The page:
The longest total lunar eclipse of the century has been watched by millions of people around the world — but the U.S. wasn’t invited to the celestial party.

Statues of ancient Greek goddess Hera, right, and god Apollo in Athens
Photograph: Aris Messinis/AFP/Getty

For almost two hours the “blood moon” sat in Earth’s shadow, glowing a red-brown color as light passing through the planet’s atmosphere bent around its edge and fell onto the surface of the moon.

The Qolşärif mosque in Russia Photograph: Yegor Aleyev/TASS

The event sparked a near-global photo frenzy as Australia, Africa, Asia, Europe and South America witnessed the event.

 Bühl, Germany
Photograph: Ronald Wittek/EPA

Still, stargazers in the U.S. won’t miss out on all the week’s heavenly delights. On Friday night Mars and the Sun were on exact opposite sides of the Earth, and on Tuesday the Red Planet will make its closest approach to Earth in 15 years, when the neighbors will be just 35.8 million miles (57.6 million kilometers) apart. It’ll look bigger and brighter than usual, although amateur astronomers may be disappointed to hear a dust storm currently engulfing the planet may obscure the surface details.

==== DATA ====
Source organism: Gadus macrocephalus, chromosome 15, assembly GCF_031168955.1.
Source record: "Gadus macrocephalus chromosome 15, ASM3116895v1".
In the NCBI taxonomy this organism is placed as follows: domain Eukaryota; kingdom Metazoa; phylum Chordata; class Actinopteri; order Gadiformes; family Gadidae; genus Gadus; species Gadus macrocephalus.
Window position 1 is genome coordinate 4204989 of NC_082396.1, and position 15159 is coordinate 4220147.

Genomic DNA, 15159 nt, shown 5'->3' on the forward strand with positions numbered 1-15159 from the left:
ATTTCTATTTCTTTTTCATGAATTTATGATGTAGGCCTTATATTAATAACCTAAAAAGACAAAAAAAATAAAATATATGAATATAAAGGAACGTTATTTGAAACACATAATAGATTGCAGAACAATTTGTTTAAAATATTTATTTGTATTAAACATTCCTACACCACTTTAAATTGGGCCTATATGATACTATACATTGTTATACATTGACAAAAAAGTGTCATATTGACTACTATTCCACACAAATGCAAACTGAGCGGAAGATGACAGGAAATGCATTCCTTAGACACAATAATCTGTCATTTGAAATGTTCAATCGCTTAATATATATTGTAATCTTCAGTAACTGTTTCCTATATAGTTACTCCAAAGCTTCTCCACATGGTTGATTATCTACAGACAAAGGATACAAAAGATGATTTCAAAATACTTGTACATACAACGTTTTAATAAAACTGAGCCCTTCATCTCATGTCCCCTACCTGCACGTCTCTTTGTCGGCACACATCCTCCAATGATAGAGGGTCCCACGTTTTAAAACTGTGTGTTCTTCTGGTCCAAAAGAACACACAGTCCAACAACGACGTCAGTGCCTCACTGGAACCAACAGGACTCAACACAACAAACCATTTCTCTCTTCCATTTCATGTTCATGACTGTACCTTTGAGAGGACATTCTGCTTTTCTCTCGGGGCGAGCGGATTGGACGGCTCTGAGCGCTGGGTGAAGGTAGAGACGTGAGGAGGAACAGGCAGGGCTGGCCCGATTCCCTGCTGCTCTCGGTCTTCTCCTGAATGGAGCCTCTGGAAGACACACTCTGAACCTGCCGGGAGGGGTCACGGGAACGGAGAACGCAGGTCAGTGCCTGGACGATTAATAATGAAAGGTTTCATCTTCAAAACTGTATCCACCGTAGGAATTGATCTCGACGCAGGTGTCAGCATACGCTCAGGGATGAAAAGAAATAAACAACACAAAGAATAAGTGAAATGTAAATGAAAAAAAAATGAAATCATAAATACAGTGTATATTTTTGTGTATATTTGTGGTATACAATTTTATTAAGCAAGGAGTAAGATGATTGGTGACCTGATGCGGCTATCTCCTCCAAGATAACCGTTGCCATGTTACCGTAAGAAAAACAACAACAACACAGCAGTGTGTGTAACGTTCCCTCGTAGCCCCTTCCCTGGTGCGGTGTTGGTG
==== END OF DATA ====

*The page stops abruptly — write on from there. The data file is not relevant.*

Laufen Castle in Switzerland
Photograph: Melanie Duchene/EPA

The moon remained fully eclipsed until 5:13 p.m. EDT (2113 GMT), with the eclipse at its greatest at 4:21 p.m. EDT (2021 GMT). The event officially ended at 7:28 p.m. EDT (2328 GMT), when the moon fully departed Earth’s shadow.

Colosseum in Rome
Photograph: Gregorio Borgia/AP

The lunar eclipse was only half of the day’s celestial spectacle: Skygazers also got an incredible view of a bright Mars.


The temple of Apollo in Corinth, Greece Photograph: Valerie Gache/AFP/Getty Images


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